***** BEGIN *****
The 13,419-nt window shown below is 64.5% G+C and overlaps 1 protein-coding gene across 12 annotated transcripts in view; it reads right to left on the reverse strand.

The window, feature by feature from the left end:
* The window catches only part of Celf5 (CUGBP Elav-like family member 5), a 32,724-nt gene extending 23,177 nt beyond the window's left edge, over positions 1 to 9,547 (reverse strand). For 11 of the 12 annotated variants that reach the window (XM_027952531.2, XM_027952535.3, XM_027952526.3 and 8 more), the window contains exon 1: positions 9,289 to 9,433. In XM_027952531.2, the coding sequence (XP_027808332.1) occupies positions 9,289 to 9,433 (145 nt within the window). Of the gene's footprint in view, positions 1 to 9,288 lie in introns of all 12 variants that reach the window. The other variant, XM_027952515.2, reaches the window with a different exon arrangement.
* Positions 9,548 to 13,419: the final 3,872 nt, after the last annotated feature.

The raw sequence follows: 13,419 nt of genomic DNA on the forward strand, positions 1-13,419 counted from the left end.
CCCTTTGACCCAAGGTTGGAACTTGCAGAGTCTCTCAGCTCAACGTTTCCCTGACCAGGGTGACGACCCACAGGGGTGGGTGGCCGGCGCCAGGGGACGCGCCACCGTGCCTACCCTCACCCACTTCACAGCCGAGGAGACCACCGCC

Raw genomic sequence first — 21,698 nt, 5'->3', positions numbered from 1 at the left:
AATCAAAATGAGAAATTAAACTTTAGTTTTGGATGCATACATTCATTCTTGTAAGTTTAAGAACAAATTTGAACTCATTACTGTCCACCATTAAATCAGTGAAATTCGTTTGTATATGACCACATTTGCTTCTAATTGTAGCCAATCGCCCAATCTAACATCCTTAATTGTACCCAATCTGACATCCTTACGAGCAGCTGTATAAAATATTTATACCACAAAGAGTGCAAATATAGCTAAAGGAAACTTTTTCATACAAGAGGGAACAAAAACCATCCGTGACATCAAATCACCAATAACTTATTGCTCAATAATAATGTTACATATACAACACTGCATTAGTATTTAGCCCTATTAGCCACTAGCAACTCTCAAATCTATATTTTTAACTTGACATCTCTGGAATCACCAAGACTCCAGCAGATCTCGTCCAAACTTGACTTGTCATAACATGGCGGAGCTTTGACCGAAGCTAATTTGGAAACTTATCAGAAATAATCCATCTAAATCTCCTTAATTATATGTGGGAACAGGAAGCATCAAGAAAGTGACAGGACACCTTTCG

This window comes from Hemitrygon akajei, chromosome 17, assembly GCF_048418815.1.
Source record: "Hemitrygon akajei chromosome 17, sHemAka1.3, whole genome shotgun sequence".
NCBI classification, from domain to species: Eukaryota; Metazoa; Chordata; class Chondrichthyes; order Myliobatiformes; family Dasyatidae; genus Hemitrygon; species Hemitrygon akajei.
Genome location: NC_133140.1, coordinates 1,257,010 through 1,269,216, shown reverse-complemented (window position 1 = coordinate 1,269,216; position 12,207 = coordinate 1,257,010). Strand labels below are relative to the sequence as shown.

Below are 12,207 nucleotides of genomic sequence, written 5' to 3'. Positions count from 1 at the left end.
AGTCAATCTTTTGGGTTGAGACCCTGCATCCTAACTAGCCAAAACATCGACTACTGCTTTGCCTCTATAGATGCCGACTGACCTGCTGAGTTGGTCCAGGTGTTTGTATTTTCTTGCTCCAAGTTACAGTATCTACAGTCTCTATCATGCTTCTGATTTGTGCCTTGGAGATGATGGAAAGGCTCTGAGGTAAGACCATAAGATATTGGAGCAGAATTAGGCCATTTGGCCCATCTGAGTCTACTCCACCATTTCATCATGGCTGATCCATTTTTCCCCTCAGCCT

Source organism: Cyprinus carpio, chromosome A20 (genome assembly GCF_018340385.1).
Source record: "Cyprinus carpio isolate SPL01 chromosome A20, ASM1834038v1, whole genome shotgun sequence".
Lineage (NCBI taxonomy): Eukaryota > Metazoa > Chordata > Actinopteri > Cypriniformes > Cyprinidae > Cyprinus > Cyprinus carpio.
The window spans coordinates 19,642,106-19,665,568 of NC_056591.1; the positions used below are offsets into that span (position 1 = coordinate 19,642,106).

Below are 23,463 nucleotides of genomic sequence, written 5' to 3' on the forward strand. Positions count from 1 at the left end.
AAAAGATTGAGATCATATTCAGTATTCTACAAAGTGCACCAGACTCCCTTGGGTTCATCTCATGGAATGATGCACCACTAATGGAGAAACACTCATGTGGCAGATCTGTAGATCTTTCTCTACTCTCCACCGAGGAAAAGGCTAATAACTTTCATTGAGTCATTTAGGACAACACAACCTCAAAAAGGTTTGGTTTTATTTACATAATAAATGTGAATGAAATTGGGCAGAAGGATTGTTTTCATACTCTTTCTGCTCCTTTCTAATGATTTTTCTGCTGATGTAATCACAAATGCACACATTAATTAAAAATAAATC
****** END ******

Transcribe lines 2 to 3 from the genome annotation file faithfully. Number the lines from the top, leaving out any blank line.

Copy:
The window, feature by feature from the left end:
* The window catches only part of Celf5 (CUGBP Elav-like family member 5), a 32,724-nt gene extending 23,177 nt beyond the window's left edge, over positions 1 to 9,547 (reverse strand). For 11 of the 12 annotated variants that reach the window (XM_027952531.2, XM_027952535.3, XM_027952526.3 and 8 more), the window contains exon 1: positions 9,289 to 9,433. In XM_027952531.2, the coding sequence (XP_027808332.1) occupies positions 9,289 to 9,433 (145 nt within the window). Of the gene's footprint in view, positions 1 to 9,288 lie in introns of all 12 variants that reach the window. The other variant, XM_027952515.2, reaches the window with a different exon arrangement.